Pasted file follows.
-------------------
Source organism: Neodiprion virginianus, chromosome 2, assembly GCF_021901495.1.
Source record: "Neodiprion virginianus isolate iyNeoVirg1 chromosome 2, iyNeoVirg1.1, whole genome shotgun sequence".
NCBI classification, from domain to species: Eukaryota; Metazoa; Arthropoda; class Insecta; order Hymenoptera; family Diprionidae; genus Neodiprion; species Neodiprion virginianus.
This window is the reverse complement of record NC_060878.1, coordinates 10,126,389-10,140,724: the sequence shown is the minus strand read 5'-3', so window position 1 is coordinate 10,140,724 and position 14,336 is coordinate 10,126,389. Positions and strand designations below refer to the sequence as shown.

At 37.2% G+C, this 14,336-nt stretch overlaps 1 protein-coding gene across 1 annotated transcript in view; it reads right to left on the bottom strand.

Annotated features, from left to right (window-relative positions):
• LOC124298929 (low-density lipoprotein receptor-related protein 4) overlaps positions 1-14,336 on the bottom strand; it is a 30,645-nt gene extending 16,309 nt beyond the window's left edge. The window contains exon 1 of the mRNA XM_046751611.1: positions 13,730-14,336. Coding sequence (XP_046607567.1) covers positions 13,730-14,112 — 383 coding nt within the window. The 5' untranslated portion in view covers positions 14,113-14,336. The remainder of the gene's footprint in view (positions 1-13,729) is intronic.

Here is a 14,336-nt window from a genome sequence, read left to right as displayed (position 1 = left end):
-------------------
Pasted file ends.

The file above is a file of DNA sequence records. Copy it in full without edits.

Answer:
Source organism: Neodiprion virginianus, chromosome 2, assembly GCF_021901495.1.
Source record: "Neodiprion virginianus isolate iyNeoVirg1 chromosome 2, iyNeoVirg1.1, whole genome shotgun sequence".
NCBI classification, from domain to species: Eukaryota; Metazoa; Arthropoda; class Insecta; order Hymenoptera; family Diprionidae; genus Neodiprion; species Neodiprion virginianus.
This window is the reverse complement of record NC_060878.1, coordinates 10,126,389-10,140,724: the sequence shown is the minus strand read 5'-3', so window position 1 is coordinate 10,140,724 and position 14,336 is coordinate 10,126,389. Positions and strand designations below refer to the sequence as shown.

At 37.2% G+C, this 14,336-nt stretch overlaps 1 protein-coding gene across 1 annotated transcript in view; it reads right to left on the bottom strand.

Annotated features, from left to right (window-relative positions):
• LOC124298929 (low-density lipoprotein receptor-related protein 4) overlaps positions 1-14,336 on the bottom strand; it is a 30,645-nt gene extending 16,309 nt beyond the window's left edge. The window contains exon 1 of the mRNA XM_046751611.1: positions 13,730-14,336. Coding sequence (XP_046607567.1) covers positions 13,730-14,112 — 383 coding nt within the window. The 5' untranslated portion in view covers positions 14,113-14,336. The remainder of the gene's footprint in view (positions 1-13,729) is intronic.

Here is a 14,336-nt window from a genome sequence, read left to right as displayed (position 1 = left end):